Hand, Foot and Mouth Disease (HFMD) – it’s the one disease that every parent fears as it spreads like wildfire, taking down everyone in its wake; not just children, but parents too. Yet somehow, despite working in the paediatric emergency department for years and seeing numerous children with HFMD on a daily basis, not once have I contracted this dreaded disease from my patients.
The truth is that it’s relatively easy for a doctor who’s gloved and masked with an infinite supply of antiseptic wipes to keep the causative viruses at bay since they spread through close personal contact and contaminated objects. However, that’s not the case for young children who play in close quarters with little protection from viruses, and this is how my daughter who goes to kindergarten, became the Typhoid Mary in our household. (Yes, I know that it isn’t the right name but HFMD Marion doesn’t really have the same ring.)
I remember that morning when the school administrator called to inform me that Marion had oral ulcers clearly. I was attending a meeting at an embassy in my capacity as President of the Association of Women Doctors (Singapore). Suddenly, I had to switch hats and play my role as a mother instead, organising for Marion to be sent home immediately but not before Baby Marcel was sent out of the house to stay with my in-laws. I was particularly worried about Marcel because while older children who have HFMD can be persuaded to take some soup or candy, babies often cry and refuse everything and this results in dehydration and low sugar levels. So off to my in-laws he went.
I then had to wear my professional hat and complete my meeting before rushing home to check in on poor Marion. In those hours, I felt a wave of empathy for all those working parents who come to see me with their kids covered in spots previously. I never fully appreciated all the care and coordination that goes on behind the scenes when HFMD strike the family until it happened to me.
When I arrived home and examined her myself, I noted that she had ulcers at the back of her throat but no rash over her hands or feet, nor did she have any other viral symptoms such as fever, cough, runny nose, diarrhoea or vomiting. Regardless, I drew an imaginary line across the house and told her elder brother Mark that for now, he would have to stay at one end of the house because I didn’t want to risk him missing primary school if he fell ill. I told Marion that she was to play at the other end, where she would reign as Princess Dragon Marion and defend her land against Tiger Mark. My attempt at Chinese Zodiac gamification worked wonders because Marion didn’t feel psychologically scarred at social isolation at all. In fact, she rather enjoyed border patrol duties, particularly as Mark would leave paintings and notes for her, mostly enquiring after his garden which lay in her territory.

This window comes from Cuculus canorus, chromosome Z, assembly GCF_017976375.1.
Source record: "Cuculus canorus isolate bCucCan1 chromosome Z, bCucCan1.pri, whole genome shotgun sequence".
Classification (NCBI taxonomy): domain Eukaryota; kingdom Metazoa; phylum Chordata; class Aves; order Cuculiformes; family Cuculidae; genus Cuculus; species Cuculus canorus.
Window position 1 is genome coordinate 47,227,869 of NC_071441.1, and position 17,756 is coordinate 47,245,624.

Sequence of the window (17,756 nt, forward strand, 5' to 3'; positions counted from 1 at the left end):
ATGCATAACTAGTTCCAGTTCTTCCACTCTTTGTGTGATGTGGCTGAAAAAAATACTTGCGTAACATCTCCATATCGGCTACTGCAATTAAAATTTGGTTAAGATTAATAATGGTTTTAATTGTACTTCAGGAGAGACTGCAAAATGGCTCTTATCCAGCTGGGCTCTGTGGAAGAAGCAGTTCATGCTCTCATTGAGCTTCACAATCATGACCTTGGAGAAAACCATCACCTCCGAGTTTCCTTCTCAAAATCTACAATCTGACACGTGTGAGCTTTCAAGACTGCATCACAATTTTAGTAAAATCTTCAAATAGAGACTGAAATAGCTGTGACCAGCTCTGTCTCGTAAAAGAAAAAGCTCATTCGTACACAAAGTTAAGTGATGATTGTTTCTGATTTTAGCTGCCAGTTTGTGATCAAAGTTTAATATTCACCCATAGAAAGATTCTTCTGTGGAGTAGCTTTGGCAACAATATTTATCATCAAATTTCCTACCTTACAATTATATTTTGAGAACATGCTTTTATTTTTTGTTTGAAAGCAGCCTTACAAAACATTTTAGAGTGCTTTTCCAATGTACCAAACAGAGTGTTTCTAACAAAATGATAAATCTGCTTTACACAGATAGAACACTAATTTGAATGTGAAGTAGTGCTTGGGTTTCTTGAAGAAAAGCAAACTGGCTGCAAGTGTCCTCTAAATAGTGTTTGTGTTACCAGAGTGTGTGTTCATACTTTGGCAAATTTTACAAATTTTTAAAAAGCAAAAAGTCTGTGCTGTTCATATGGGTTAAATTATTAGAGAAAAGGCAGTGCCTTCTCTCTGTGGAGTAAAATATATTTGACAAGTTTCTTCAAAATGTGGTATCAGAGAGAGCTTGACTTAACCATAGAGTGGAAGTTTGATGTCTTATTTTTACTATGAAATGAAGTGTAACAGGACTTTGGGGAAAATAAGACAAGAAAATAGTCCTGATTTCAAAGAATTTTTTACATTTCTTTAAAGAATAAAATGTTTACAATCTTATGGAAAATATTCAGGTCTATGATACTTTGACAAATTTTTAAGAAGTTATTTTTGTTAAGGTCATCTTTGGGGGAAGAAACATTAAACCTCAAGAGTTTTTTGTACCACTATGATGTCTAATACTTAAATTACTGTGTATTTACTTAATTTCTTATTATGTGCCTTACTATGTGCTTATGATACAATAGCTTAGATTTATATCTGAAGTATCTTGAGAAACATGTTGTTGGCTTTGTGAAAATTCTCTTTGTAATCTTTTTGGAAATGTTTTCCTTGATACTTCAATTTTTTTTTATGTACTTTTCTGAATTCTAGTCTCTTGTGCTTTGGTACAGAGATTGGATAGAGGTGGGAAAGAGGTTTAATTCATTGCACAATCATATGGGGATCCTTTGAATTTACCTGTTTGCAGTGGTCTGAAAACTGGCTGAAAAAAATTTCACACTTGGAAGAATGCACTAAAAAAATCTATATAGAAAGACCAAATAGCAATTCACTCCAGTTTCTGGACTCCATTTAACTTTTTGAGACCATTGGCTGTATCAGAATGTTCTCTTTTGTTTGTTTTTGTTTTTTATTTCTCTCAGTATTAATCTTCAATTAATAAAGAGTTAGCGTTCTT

After about three days, Marion developed red blotchy spots over her face, arms, hands, knees, shins and feet. Despite her disfiguring illness, she remained in high spirits and continued to give her brother the sitrep on his garden while he crouched by the imaginary line and politely said nothing of her speckled appearance. And so my crouching tiger and hidden dragon remained until about 14 days later when her rash and scabs finally cleared up and she was released from her pleasant prison of toys, snacks and Netflix. Baby Marcel returned home and all was right with the world.
Little was I to know that that wasn’t the end of HFMD’s reign in our household. Four days after she returned to school, Marion was sent home yet again with ulcers in her mouth. I could scarcely believe it even though I knew the incubation period could be as short as two days. Once more, the baby was sent out of the house but it was too late – Marcel developed mouth ulcers in the days following.
Over the next five days, Marion developed only a sparse pinpoint rash over her hands but her mouth was full of painful ulcers. Her appetite dropped tremendously and she had fever, vomiting and bouts of severe abdominal pain, leading me to wonder if I was making a mistake by keeping her home instead of rushing her to the hospital. Then as quickly as the illness escalated, it went away, in stark contrast to her first bout. Clearly, this was a completely different virus, one of many strains that can cause HFMD.
Three days later, I woke with a terrible pain in my mouth. As the week went on, I developed a mouthful of excruciatingly painful ulcers, a horrible itchy rash over my arms and legs and the worst abdominal pain I have ever experienced, and this is taking into account my three experiences with childbirth. It was a nightmare but in a role reversal, Marion took great care of me. She gave me massages, put on comedic performances and helped me organise my scarves so that my room, ironically now my own prison, wouldn’t be such a mess.
Baby Marcel and I recovered in about a week and since then I don’t take good health for granted anymore. Although none of us needed to be hospitalised for this viral illness, HFMD turned our lives upside down for the better part of the month. Never again, will I say to a parent of a patient not to worry if they ‘just’ have a virus.
This story is a part of a series of columns by Dr Jade Kua (left), documenting her life with her legendary six Ms. The paediatric emergency specialist is also the programme director of DARE which stands for Dispatcher Assisted first REsponder. It is a community project that aims to educate the general public on how to save the lives of cardiac arrest victims by teaching them basic resuscitation. Follow her on Instagram @drjadekua.
Also read: Dr Jade’s previous column, Adding A Splash Of Colour